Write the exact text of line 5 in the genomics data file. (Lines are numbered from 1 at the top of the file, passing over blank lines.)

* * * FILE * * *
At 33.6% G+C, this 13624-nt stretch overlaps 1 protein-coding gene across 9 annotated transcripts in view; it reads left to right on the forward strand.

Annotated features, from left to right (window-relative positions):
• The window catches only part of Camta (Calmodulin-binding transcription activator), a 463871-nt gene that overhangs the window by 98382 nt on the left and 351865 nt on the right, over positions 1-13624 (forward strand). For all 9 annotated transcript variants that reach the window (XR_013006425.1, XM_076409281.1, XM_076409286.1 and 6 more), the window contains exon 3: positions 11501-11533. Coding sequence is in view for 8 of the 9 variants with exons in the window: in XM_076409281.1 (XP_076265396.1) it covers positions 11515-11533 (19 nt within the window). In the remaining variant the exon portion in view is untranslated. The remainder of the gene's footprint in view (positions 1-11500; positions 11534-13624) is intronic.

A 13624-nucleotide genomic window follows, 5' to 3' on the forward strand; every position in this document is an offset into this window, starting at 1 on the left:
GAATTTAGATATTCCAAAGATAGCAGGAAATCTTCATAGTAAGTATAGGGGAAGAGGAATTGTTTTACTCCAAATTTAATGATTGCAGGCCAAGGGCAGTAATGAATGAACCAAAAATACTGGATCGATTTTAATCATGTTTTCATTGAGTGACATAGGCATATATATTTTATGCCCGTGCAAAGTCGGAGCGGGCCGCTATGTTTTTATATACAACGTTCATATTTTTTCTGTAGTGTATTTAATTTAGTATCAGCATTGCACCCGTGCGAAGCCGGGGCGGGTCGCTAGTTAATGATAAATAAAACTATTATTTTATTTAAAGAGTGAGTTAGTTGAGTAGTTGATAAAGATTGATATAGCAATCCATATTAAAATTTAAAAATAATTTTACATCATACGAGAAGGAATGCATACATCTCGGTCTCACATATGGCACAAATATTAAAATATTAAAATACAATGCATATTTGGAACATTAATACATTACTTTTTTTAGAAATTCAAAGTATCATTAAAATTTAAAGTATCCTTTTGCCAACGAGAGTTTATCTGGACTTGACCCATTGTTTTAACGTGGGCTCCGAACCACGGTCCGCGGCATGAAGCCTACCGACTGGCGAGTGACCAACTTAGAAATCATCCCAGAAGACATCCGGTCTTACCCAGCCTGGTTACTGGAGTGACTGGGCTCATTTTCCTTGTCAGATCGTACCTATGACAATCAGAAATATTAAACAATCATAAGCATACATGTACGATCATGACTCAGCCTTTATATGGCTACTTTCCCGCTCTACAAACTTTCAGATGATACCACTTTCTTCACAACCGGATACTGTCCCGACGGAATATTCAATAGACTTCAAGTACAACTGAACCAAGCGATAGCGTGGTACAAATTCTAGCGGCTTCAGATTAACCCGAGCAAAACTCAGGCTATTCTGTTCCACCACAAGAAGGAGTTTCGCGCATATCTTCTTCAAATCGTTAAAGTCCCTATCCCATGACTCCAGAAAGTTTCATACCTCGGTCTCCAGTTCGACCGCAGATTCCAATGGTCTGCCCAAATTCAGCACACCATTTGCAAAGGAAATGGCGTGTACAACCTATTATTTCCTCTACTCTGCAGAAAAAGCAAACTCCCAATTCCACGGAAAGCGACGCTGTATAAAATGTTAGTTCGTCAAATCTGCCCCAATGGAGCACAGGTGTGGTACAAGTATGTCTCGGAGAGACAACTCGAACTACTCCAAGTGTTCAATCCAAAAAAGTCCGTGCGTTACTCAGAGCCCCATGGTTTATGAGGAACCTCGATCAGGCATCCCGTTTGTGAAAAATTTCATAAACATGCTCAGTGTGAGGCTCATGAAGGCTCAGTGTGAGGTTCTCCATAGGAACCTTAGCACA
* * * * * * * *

GAATTTAGATATTCCAAAGATAGCAGGAAATCTTCATAGTAAGTATAGGGGAAGAGGAATTGTTTTACTCCAAATTTAATGATTGCAGGCCAAGGGCAGTAATGAATGAACCAAAAATACTGGATCGATTTTAATCATGTTTTCATTGAGTGACATAGGCATATATATTTTATGCCCGTGCAAAGTCGGAGCGGGCCGCTATGTTTTTATATACAACGTTCATATTTTTTCTGTAGTGTATTTAATTTAGTATCAGCATTGCACCCGTGCGAAGCCGGGGCGGGTCGCTAGTTAATGATAAATAAAACTATTATTTTATTTAAAGAGTGAGTTAGTTGAGTAGTTGATAAAGATTGATATAGCAATCCATATTAAAATTTAAAAATAATTTTACATCATACGAGAAGGAATGCATACATCTCGGTCTCACATATGGCACAAATATTAAAATATTAAAATACAATGCATATTTGGAACATTAATACATTACTTTTTTTAGAAATTCAAAGTATCATTAAAATTTAAAGTATCCTTTTGCCAACGAGAGTTTATCTGGACTTGACCCATTGTTTTAACGTGGGCTCCGAACCACGGTCCGCGGCATGAAGCCTACCGACTGGCGAGTGACCAACTTAGAAATCATCCCAGAAGACATCCGGTCTTACCCAGCCTGGTTACTGGAGTGACTGGGCTCATTTTCCTTGTCAGATCGTACCTATGACAATCAGAAATATTAAACAATCATAAGCATACATGTACGATCATGACTCAGCCTTTATATGGCTACTTTCCCGCTCTACAAACTTTCAGATGATACCACTTTCTTCACAACCGGATACTGTCCCGACGGAATATTCAATAGACTTCAAGTACAACTGAACCAAGCGATAGCGTGGTACAAATTCTAGCGGCTTCAGATTAACCCGAGCAAAACTCAGGCTATTCTGTTCCACCACAAGAAGGAGTTTCGCGCATATCTTCTTCAAATCGTTAAAGTCCCTATCCCATGACTCCAGAAAGTTTCATACCTCGGTCTCCAGTTCGACCGCAGATTCCAATGGTCTGCCCAAATTCAGCACACCATTTGCAAAGGAAATGGCGTGTACAACCTATTATTTCCTCTACTCTGCAGAAAAAGCAAACTCCCAATTCCACGGAAAGCGACGCTGTATAAAATGTTAGTTCGTCAAATCTGCCCCAATGGAGCACAGGTGTGGTACAAGTATGTCTCGGAGAGACAACTCGAACTACTCCAAGTGTTCAATCCAAAAAAGTCCGTGCGTTACTCAGAGCCCCATGGTTTATGAGGAACCTCGATCAGGCATCCCGTTTGTGAAAAATTTCATAAACATGCTCAGTGTGAGGCTCATGAAGGCTCAGTGTGAGGTTCTCCATAGGAACCTTAGCACA